• When sauteing, use a large pan so they aren’t crammed in there. This is the only way to keep them from steaming further and getting mushy.
  • Season well because… yum.

One more thing.

For complete enjoyment of this dish, be sure to enjoy your sprouts with a dash of Brussels and your Brussels with a dash of sprouts.

Confused? Check out this map.

Turns out Brussels looks a lot like a Brussels sprout.

"Brussel 1657 Janssonius" by Janssonius, Johannes - Sanderusmaps. Licensed under Public Domain via Wikimedia Commons - https://commons.wikimedia.org/wiki/File:Brussel_1657_Janssonius.jpg#/media/File:Brussel_1657_Janssonius.jpg

Map of Brussels from 1657, by Johannes Janssonius, Johannes

I mean, c’mon…

"Chou de Bruxelles ordinaire Vilmorin-Andrieux 1904" by Mettais & VAC = Vilmorin-Andrieux & Compagnie - Vilmorin-Andrieux & Cie, 1904. Les plantes potagères. Description et culture des principaux légumes des climats tempérés. ed. 3. Paris, Vilmorin-Andrieux. fig., XX-804 p.. Licensed under Public Domain via Wikimedia Commons - https://commons.wikimedia.org/wiki/File:Chou_de_Bruxelles_ordinaire_Vilmorin-Andrieux_1904.png#/media/File:Chou_de_Bruxelles_ordinaire_Vilmorin-Andrieux_1904.png

“Chou de Bruxelles ordinaire” by Mettais (1904)


Only of the most delicious kind…

Happy Thanksgiving, everyone!

Sasha & family

Votes: 0
Rating: 0
Rate this recipe!
Print Recipe
A quick stove top method for making Brussels sprouts in the traditional Flemish way. Flemish Brussels Sprouts | Spruitjes
Servings Prep Time
4-6people 10minutes
Cook Time
Servings Prep Time
4-6people 10minutes
Cook Time
  1. Steam the Brussels sprouts 8 minutes. Meanwhile, melt the butter in a large skillet and add the onion. Cook over medium-high until soft.
  2. Add the Brussels sprouts and cook 3-5 minutes to brown lightly, stirring occasionally. Season with nutmeg, salt & pepper.

Recipe Copyright Sasha Martin, Global Table Adventure. For personal or educational use only.


  1. Sasha Martin says

    Hi guys, My fingers have been moving too fast lately! There are no chestnuts in this recipe – I had initially planned to add some but found that this was not a common addition in Belgium (and in my research became more interested in the pared down, traditional recipe). Also, when I sampled the bagged chestnuts I didn’t think they tasted good enough to shine in a recipe like this (for stuffing they’re fine, but not as a showpiece). If you want to add chestnuts to the recipe, you’ll need to roast and peel some chestnuts and then saute them at the end with the Brussels sprouts. Happy Thanksgiving!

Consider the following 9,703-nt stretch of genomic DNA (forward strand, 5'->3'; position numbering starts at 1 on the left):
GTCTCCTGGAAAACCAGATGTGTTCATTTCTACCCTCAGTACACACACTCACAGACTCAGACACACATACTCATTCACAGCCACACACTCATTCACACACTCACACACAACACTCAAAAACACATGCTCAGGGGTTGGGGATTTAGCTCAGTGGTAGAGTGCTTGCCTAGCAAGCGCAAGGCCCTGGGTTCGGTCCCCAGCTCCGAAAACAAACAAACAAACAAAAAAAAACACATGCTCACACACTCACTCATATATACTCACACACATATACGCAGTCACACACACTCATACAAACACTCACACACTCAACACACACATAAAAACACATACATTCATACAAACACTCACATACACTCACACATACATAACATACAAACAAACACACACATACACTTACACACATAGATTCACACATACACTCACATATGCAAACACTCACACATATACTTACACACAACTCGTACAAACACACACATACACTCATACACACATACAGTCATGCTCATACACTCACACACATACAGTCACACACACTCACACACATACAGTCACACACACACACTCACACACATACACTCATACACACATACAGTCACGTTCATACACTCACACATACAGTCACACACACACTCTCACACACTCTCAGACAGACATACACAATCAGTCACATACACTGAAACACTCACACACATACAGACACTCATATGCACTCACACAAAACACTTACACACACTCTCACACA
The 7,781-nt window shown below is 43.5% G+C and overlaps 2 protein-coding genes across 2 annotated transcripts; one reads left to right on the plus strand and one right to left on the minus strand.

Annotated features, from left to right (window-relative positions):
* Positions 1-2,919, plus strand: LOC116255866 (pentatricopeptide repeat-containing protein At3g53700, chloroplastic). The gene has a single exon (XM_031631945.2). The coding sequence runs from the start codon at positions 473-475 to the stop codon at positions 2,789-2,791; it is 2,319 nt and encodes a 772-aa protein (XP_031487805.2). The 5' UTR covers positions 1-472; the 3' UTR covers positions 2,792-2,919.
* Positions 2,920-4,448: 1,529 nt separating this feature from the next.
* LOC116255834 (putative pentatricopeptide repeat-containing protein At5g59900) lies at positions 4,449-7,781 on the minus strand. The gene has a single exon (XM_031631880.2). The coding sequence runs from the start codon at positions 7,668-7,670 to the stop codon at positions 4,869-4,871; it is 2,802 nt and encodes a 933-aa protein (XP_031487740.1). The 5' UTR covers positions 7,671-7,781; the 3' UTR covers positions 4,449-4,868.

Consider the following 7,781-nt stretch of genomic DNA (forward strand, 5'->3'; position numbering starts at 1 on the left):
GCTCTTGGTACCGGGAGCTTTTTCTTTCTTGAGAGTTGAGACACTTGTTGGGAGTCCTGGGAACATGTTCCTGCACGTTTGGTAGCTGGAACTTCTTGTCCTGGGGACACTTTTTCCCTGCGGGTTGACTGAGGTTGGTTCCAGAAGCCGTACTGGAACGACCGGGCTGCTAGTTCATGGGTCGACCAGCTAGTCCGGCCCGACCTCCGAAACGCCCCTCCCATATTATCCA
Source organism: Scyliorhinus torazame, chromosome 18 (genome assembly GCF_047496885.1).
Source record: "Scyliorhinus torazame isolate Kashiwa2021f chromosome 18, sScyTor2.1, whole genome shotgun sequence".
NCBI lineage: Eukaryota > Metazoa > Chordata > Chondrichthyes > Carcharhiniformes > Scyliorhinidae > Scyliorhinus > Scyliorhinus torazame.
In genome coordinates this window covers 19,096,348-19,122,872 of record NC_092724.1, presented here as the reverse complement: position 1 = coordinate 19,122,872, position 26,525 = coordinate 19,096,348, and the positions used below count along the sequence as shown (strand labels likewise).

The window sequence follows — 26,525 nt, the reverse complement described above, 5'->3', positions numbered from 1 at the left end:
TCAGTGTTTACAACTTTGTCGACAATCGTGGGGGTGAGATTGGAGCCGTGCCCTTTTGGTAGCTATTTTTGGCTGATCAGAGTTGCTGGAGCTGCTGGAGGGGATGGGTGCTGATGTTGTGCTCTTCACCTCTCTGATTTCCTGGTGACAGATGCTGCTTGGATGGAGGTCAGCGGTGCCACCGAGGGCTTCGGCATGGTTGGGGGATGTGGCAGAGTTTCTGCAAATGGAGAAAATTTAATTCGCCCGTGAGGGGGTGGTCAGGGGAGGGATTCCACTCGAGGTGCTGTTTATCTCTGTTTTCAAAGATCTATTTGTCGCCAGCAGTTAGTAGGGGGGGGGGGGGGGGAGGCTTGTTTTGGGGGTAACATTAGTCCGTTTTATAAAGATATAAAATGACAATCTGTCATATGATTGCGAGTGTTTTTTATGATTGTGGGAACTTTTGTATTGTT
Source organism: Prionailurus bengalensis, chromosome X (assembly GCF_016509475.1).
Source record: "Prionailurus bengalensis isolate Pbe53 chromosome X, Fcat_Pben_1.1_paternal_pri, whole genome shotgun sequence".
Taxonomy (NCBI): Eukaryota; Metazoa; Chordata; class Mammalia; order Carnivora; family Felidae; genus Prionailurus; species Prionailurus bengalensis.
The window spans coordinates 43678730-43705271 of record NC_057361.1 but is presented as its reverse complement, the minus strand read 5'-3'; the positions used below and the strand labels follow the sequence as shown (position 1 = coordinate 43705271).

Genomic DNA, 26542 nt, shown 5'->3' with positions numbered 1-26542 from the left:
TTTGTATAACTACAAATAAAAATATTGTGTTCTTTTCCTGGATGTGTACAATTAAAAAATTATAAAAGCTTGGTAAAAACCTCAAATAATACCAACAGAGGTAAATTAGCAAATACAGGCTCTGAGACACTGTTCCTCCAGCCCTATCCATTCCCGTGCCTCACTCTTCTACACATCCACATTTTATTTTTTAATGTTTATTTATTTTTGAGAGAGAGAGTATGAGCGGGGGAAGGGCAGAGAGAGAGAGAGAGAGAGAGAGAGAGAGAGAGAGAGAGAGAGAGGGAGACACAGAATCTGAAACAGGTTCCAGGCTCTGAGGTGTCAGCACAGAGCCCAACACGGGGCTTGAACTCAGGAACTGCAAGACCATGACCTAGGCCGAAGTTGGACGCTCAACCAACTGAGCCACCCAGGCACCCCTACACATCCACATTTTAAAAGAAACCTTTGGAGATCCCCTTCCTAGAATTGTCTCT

2. Rafal says

    This recipe has a hidden scientific secret that most people do not know or care about. There is something like flavour molecules in all the vegetables. Some are soluble in water some in fat. The biggest mistake people make is cooking asparagus in water as their flavour molecules are water-soluble which means you’ll make a great asparagus broth but loose much flavour from the vegetable itself. Broccoli’s are fat-soluble so it’s better to cook them in water… and… the brussels sprouts are tricky as they are are best cooked in a mixture of butter and water. No one know why, but steaming (or cooking in water) and than sautéing in butter gives the best possible results in terms of flavour, texture and colour. This is the way to go.

  3. Pingback: Where are the sprouts? – Kookie

Leave a Reply

Your email address will not be published. Required fields are marked *